Date of Award

Spring 1-1-2011

Document Type

Thesis

Degree Name

Master of Science (MS)

Department

Applied Mathematics

First Advisor

Elizabeth Bradley

Second Advisor

James Meiss

Third Advisor

Bob Easton

Abstract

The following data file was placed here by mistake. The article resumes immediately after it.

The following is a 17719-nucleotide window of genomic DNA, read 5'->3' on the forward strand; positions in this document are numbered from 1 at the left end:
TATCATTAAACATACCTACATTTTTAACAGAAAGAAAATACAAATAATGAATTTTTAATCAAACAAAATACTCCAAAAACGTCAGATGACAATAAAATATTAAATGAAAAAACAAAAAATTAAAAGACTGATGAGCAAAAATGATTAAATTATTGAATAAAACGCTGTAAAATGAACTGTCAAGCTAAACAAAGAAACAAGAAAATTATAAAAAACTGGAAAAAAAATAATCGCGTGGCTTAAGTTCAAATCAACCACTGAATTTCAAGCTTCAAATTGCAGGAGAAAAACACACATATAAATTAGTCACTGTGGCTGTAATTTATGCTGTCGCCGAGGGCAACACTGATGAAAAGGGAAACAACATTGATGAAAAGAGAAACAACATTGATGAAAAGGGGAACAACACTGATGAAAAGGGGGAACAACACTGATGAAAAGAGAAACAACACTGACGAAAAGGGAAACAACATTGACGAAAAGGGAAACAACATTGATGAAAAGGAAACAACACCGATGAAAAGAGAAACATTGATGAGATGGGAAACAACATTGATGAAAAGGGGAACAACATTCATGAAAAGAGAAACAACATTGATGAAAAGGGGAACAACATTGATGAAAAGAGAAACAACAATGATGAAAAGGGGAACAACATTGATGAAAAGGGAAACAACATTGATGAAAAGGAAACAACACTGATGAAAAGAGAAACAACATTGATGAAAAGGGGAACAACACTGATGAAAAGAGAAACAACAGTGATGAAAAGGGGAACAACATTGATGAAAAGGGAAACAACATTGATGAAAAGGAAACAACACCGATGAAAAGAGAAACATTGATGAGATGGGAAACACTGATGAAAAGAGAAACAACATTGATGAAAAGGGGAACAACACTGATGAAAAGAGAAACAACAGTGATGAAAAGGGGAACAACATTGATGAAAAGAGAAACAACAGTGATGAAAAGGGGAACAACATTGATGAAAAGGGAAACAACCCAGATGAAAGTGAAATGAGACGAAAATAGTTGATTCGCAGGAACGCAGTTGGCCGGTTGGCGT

Recent work in the field of dynamical systems provides evidence that computer systems are nonlinear-deterministic dynamical systems. This implies the existence of a deterministic update rule, which, in turn, implies the existence of a deterministic forecasting rule for the state variables of a running computer. Even a short-term prediction of these quantities, if accurate, could be effective in tailoring system resources on-the-fly to the dynamics of a computing application. For example, a good prediction of processor load could allow a computer to increase its energy efficiency by dynamically turning off unused CPUs, and then turning them back on based on the programs predicted needs. To explore this, I use a custom measurement infrastructure, delay-coordinate embedding and nonlinear time-series analysis to forecast processor load and cache performance of a set of simple C programs running on an Intel Core2 Duo. This proved to be quite effective. However, the use of traditional embedding techniques `on the fly' is impractical due to the time required to correctly perform the processing and post-processing of the data. My alternative to this is to use arbitrary low-dimensional projections. While this is not consistent with the requirements in the current literature, recent work by Mischaikow suggests that this alternative might work. I verified this conjecture, showing that forecasts based on two-dimensional projections are largely as effective as strategies that use the full embedded dynamics. This is in contrast to the current view in the nonlinear dynamics community that a one-to-one delay map is sufficient for successful prediction using delay coordinate embedding. My results suggest that this may not be a necessary condition. The success of the projection-based forecasting schemes brings into questions the need for full topological conjugacy in forecasting schema. The results presented here suggest ways of improving computer design at a systems level; they also provide evidence to support the use of semi-conjugacies in forecasting schemes.

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